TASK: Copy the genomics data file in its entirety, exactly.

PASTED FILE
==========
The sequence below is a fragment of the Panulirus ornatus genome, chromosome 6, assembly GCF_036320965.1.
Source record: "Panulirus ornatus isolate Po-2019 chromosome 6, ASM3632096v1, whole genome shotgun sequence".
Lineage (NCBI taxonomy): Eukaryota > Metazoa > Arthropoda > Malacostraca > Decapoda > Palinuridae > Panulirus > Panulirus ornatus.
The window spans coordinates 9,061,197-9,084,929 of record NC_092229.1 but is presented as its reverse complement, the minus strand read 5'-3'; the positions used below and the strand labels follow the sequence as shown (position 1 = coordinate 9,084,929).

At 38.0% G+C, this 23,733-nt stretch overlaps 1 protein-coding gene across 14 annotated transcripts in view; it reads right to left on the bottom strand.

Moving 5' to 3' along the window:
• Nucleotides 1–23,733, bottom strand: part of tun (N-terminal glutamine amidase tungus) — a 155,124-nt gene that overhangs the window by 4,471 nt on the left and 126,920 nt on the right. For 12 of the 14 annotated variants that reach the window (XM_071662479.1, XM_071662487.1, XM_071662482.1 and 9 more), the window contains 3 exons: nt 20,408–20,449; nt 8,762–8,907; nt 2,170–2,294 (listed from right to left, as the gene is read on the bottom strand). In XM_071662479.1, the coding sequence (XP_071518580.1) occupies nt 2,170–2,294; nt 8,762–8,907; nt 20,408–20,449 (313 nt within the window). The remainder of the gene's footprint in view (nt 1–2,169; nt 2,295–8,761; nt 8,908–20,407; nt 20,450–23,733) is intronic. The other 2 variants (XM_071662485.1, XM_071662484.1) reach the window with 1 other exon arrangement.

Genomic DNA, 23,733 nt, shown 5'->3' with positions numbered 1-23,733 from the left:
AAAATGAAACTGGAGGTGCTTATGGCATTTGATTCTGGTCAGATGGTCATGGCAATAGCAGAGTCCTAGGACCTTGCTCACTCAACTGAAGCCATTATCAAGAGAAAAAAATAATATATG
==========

The sequence below is a fragment of the Panulirus ornatus genome, chromosome 6, assembly GCF_036320965.1.
Source record: "Panulirus ornatus isolate Po-2019 chromosome 6, ASM3632096v1, whole genome shotgun sequence".
Lineage (NCBI taxonomy): Eukaryota > Metazoa > Arthropoda > Malacostraca > Decapoda > Palinuridae > Panulirus > Panulirus ornatus.
The window spans coordinates 9,061,197-9,084,929 of record NC_092229.1 but is presented as its reverse complement, the minus strand read 5'-3'; the positions used below and the strand labels follow the sequence as shown (position 1 = coordinate 9,084,929).

At 38.0% G+C, this 23,733-nt stretch overlaps 1 protein-coding gene across 14 annotated transcripts in view; it reads right to left on the bottom strand.

Moving 5' to 3' along the window:
• Nucleotides 1–23,733, bottom strand: part of tun (N-terminal glutamine amidase tungus) — a 155,124-nt gene that overhangs the window by 4,471 nt on the left and 126,920 nt on the right. For 12 of the 14 annotated variants that reach the window (XM_071662479.1, XM_071662487.1, XM_071662482.1 and 9 more), the window contains 3 exons: nt 20,408–20,449; nt 8,762–8,907; nt 2,170–2,294 (listed from right to left, as the gene is read on the bottom strand). In XM_071662479.1, the coding sequence (XP_071518580.1) occupies nt 2,170–2,294; nt 8,762–8,907; nt 20,408–20,449 (313 nt within the window). The remainder of the gene's footprint in view (nt 1–2,169; nt 2,295–8,761; nt 8,908–20,407; nt 20,450–23,733) is intronic. The other 2 variants (XM_071662485.1, XM_071662484.1) reach the window with 1 other exon arrangement.

Genomic DNA, 23,733 nt, shown 5'->3' with positions numbered 1-23,733 from the left:
AAAATGAAACTGGAGGTGCTTATGGCATTTGATTCTGGTCAGATGGTCATGGCAATAGCAGAGTCCTAGGACCTTGCTCACTCAACTGAAGCCATTATCAAGAGAAAAAAATAATATATG